Saturday, December 5, 2009

Just the usual . . .

Paul Krugman quotes Ken Rogoff, approvingly: " “The United States is going through a garden-variety severe financial crisis.” "

I think I understand where Krugman is coming from, with this, but I don't understand where he's going.

He's quite right, in the sense that economic analysis of the financial crisis and its economic consequences can go fairly far, by following quite conventional lines. As an economist, Krugman can feel that he "understands" many aspects of the crisis and its consequences, based on well-established theory.

But, seeing recent events in this way requires abstracting away from an historical context, and away from particularities, that make these events "epochal".

This crisis is a re-creation of the Great Depression. It isn't a matter of fatuous, Sunday supplement parallels. It is the consequence of policy, pursued relentlessly by political factions determined to undo the New Deal. And, it also represents the end of post-WWII American economic dominance of the globe.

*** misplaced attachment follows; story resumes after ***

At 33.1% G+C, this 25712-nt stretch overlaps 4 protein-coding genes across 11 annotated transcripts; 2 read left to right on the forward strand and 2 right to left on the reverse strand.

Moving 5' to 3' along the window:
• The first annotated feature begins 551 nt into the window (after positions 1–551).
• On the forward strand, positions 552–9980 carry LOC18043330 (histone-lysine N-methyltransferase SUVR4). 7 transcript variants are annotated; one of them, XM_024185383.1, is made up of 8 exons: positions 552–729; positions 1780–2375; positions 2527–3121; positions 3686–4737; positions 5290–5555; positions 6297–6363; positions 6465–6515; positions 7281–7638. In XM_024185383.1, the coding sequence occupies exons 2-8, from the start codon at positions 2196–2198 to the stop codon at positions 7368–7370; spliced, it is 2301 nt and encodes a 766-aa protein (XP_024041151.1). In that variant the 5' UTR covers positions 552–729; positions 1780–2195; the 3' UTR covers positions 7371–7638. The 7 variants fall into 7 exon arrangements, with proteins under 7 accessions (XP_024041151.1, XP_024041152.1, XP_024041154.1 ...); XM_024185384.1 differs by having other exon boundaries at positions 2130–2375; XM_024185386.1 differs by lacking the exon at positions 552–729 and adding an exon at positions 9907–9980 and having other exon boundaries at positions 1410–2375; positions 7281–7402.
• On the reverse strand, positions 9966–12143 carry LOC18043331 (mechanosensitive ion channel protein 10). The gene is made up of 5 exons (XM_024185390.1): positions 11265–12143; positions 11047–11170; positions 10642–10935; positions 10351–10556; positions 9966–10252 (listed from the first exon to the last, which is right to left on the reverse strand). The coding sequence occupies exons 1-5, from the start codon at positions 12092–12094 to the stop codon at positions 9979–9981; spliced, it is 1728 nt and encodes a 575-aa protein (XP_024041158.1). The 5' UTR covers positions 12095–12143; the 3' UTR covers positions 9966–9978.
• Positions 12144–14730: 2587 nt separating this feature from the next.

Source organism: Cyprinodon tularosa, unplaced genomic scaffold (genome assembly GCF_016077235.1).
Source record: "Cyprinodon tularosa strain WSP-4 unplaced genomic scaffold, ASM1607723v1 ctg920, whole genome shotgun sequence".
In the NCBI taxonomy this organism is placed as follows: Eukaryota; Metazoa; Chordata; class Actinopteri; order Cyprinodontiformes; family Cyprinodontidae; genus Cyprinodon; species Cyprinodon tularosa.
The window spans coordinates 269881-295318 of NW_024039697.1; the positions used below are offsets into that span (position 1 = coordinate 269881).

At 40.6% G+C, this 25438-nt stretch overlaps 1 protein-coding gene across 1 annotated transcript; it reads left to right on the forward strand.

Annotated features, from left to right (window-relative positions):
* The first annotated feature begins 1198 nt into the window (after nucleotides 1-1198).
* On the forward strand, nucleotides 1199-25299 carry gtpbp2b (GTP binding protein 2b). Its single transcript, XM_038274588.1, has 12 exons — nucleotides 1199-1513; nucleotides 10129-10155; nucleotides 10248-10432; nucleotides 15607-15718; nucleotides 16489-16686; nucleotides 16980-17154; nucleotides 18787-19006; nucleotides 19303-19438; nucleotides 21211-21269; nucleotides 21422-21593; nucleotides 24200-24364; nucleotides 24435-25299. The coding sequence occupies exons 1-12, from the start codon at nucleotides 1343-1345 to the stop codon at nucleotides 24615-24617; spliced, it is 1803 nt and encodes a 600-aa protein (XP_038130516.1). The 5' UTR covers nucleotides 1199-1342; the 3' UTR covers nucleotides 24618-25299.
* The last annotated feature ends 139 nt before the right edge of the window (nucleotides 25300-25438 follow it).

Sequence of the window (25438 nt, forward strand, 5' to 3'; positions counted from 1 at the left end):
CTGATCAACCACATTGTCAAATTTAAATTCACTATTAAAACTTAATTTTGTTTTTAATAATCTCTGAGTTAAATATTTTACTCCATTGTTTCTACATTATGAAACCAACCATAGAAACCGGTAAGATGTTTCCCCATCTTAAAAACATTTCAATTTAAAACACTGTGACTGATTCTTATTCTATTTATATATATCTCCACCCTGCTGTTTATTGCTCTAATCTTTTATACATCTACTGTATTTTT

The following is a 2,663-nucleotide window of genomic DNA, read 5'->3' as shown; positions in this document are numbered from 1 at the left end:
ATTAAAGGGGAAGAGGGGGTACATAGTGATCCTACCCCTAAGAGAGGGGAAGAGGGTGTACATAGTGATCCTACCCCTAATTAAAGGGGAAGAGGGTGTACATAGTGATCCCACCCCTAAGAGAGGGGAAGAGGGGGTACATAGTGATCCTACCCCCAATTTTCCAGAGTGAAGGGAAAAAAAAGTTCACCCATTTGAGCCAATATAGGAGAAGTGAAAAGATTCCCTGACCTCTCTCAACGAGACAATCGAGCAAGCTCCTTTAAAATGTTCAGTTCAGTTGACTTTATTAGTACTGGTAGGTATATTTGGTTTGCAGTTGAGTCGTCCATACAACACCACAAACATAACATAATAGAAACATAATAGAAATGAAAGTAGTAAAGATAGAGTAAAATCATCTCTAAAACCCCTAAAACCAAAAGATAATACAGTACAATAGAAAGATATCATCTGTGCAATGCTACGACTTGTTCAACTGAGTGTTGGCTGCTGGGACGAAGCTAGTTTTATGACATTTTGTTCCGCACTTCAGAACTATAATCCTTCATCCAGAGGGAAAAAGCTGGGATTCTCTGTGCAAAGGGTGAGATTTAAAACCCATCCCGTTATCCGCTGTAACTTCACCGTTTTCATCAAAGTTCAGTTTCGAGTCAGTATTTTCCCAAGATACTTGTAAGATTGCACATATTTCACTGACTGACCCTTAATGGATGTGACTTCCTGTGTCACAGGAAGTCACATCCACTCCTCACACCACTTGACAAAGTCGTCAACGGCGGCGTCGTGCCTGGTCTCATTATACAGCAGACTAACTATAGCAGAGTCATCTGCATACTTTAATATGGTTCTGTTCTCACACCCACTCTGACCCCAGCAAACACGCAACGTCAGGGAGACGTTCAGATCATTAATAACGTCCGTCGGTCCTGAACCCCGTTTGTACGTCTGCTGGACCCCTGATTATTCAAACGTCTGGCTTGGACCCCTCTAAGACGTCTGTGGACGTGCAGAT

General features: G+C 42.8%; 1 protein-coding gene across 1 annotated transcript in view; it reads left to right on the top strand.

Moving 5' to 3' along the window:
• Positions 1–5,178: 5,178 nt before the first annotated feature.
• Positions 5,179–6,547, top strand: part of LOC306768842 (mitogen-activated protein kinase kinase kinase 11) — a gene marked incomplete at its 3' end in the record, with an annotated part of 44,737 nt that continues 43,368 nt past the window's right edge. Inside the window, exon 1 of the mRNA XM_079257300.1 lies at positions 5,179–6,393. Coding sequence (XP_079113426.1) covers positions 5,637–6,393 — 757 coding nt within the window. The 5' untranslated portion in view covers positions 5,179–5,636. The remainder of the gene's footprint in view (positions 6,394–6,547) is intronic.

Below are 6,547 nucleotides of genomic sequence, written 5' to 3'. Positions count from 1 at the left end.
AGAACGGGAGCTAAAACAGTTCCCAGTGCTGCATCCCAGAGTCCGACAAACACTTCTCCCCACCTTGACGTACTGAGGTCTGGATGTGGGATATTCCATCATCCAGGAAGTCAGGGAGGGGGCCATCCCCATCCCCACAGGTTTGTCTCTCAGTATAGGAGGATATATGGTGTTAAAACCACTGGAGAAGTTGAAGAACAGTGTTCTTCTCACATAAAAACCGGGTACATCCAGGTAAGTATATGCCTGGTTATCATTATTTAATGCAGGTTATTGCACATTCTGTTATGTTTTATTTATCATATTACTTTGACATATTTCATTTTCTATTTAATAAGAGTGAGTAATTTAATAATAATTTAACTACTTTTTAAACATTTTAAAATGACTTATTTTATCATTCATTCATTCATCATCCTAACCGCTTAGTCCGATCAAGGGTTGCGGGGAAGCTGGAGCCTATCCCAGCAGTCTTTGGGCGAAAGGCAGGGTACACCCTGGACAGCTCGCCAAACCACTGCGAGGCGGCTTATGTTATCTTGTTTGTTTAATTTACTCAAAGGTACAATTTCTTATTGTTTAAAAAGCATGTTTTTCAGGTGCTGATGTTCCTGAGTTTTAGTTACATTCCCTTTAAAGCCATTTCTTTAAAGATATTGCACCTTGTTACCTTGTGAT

These are not just rhetorical points about the supposed "meaning" of these events. There are real, abiding problems and political issues, which should not be abstracted away from: the U.S. needs fundamental reform, needs to depart from the course followed over the last 10 to 30 years.

It is not a "garden-variety" financial crisis in this very important sense: the status quo ante is not, in any way, a model of a sustainable "solution" set.

People have tried to say this in a variety of ways. One rhetorical formula was to emphasize that this was a "solvency" crisis, and not merely a "liquidity" crisis.

The importance of deliberate re-structuring puts reform front and center. This is clearly a challenge for regulatory reform. It is also a challenge for fiscal policy, which cannot just be a collection of Federal spending and tax-cuts, but something that begins to change the economic development course of the country. How this crisis is resolved will determine whether the country is able to revive, or continues to deteriorate.

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